else could select for you.
All we need to know Is, how much you wish to Invest; whether
you want mahogany, walnut or oak; how you wish to pay, and we will
do the rest.
We have shipped pianos to the Pacific coast, Florida and other
Southern states, and the New England states and north to the Canadian
line, to people who gave us carte blanche to use our own Judgment, and
from every one we have had enthulsastlc letters of commendation.
A child of 10 ran call up Douglas 188 and get the same price ex
actly as you would If you called In person.
Here is a list of the pianos and prices that cannot be duplicated
by any other store in the world.
I'sed Vose ft Bona for 9143.
I'sed 932.1 Hnspe for 9103.
faed 9S23 Walworth for 9163.
I'sed Cramer Piano for 9138.
I'sed .Kimball .(Baby Grand)
for 9450.
Vsed Weber (Concert Grand)
for 9-140.
Never before have we had as fine a line of perfectly cared for, well
conditioned, splendid values ln Piano Players. ,
A Beautiful 9230 Angel us for 9173.
A Kimball Piano Player, In fine condition, for 9130.
-XOTK We have many more bargains in the Piano Player line in
stock and Invite most critical, searching Investigation.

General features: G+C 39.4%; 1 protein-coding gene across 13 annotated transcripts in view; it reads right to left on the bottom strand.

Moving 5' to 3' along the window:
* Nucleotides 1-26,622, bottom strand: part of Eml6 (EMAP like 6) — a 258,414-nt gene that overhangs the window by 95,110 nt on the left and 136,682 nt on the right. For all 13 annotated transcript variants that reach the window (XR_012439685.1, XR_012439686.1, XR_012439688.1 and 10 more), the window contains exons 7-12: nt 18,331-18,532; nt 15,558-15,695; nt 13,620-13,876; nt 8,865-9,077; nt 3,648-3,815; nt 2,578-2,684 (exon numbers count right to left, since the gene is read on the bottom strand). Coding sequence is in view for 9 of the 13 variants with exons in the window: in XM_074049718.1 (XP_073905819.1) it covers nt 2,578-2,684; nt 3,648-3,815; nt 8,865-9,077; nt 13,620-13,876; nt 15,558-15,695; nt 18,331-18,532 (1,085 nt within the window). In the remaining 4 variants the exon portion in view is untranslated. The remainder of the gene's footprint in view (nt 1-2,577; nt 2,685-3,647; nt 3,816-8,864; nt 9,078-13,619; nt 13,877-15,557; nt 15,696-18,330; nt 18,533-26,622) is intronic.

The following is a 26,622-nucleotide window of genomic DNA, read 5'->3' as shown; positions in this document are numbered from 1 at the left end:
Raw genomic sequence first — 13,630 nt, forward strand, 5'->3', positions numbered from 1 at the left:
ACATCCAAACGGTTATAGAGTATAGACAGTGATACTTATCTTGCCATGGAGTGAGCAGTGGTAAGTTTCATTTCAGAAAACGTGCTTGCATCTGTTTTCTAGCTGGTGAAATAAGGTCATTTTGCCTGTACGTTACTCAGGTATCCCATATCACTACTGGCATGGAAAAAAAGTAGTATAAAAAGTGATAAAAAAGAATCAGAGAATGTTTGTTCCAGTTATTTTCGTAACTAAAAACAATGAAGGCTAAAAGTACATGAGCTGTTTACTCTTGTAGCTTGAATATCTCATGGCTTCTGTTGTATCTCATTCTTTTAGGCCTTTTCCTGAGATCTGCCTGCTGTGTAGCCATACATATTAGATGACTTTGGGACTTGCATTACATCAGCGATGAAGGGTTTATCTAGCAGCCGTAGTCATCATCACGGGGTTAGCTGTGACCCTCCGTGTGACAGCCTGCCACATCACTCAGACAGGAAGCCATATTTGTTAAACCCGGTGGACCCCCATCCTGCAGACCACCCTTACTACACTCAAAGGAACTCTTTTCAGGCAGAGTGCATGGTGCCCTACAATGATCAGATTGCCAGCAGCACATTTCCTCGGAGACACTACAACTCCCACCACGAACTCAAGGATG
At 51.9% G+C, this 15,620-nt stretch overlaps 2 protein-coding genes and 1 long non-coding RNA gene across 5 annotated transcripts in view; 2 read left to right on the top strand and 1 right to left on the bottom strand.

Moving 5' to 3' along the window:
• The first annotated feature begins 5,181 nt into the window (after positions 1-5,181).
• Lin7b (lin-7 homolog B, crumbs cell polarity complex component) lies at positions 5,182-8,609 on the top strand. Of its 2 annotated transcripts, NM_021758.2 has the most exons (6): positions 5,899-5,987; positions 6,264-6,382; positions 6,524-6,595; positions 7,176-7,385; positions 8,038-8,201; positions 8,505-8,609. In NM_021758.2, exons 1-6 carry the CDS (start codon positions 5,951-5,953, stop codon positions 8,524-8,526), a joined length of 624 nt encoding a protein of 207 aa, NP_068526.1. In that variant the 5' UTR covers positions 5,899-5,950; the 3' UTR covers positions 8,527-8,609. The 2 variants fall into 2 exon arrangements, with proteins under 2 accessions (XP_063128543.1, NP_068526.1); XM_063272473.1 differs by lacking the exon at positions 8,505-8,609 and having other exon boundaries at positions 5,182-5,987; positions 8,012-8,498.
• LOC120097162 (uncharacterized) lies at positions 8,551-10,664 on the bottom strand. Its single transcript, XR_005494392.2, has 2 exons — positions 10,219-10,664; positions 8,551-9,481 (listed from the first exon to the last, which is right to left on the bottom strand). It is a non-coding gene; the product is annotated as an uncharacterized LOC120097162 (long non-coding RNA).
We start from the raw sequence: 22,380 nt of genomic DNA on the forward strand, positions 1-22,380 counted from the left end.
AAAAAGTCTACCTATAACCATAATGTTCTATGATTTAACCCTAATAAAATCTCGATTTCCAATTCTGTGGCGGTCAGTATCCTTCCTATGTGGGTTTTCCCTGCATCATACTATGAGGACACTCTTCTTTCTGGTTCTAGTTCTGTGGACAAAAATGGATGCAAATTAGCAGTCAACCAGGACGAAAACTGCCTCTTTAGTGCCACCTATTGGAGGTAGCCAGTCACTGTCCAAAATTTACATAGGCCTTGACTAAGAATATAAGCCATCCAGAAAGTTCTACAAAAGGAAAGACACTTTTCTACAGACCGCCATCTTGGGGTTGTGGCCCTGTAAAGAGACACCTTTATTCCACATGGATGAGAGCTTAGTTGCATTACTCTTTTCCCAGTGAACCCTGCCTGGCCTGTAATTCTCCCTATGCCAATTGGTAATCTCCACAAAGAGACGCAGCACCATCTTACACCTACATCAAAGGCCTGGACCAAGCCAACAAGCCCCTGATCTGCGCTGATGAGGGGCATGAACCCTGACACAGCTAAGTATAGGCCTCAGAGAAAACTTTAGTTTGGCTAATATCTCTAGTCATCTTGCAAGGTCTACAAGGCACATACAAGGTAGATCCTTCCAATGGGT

Terms of payment, 93, 90, 97, 9 and 910 monthly.
These are only a few ot the special things to be found in our great
Midsummer Piano Sale.
L. B. Abrahams, head master of the
Jews' free school at Spltalflelds, England,
ha retired after fifty-three years of serv
ice. Israel Zangwell was once his pupil.
When Miss Angela Burdett-Coutts was
created a baroness by Queen Victoria, thirty-five
years ago, there was not a single
peeress In her own right In the British
kingdom. ;
Th prettiest hands in the world. It Is
said, belong to Mile. Marie de Castellano,
member of the famous French family cf
that name and one of the reigning beau
ties of Paris.
Dr." Elizabeth Blackwell, America's flrst
woman physician, who has spent the last
forty tears In England, will arrive In Bos
ton this week to spend the summer in
her native country.
Prof. Adolf Harnach and probably Dr.
Hoch will be among the Germans who
will visit this country In April, 1907, at
the time of the opening of the Carnegie
Institute at Pittsburg.
Lord Rendel of England was by profes
sion a barrister and was raised to the peer
age twelve years ago. His father, Janira
Rendel, was a celebrated engineer, who
built the harbor of Holyhead and Port
land, as well as the docks at I.eltli, whilst
his eldest brother has been consulting en
gineer to the Indian office for more, than
thirty years.
Prof. Boernlel, the favorite sculptor of
the kaiser, will stdimlt to the mayor of
San Francisco a plan for the erection ut
various points in the city of water tow
era fed from the sea, securing the city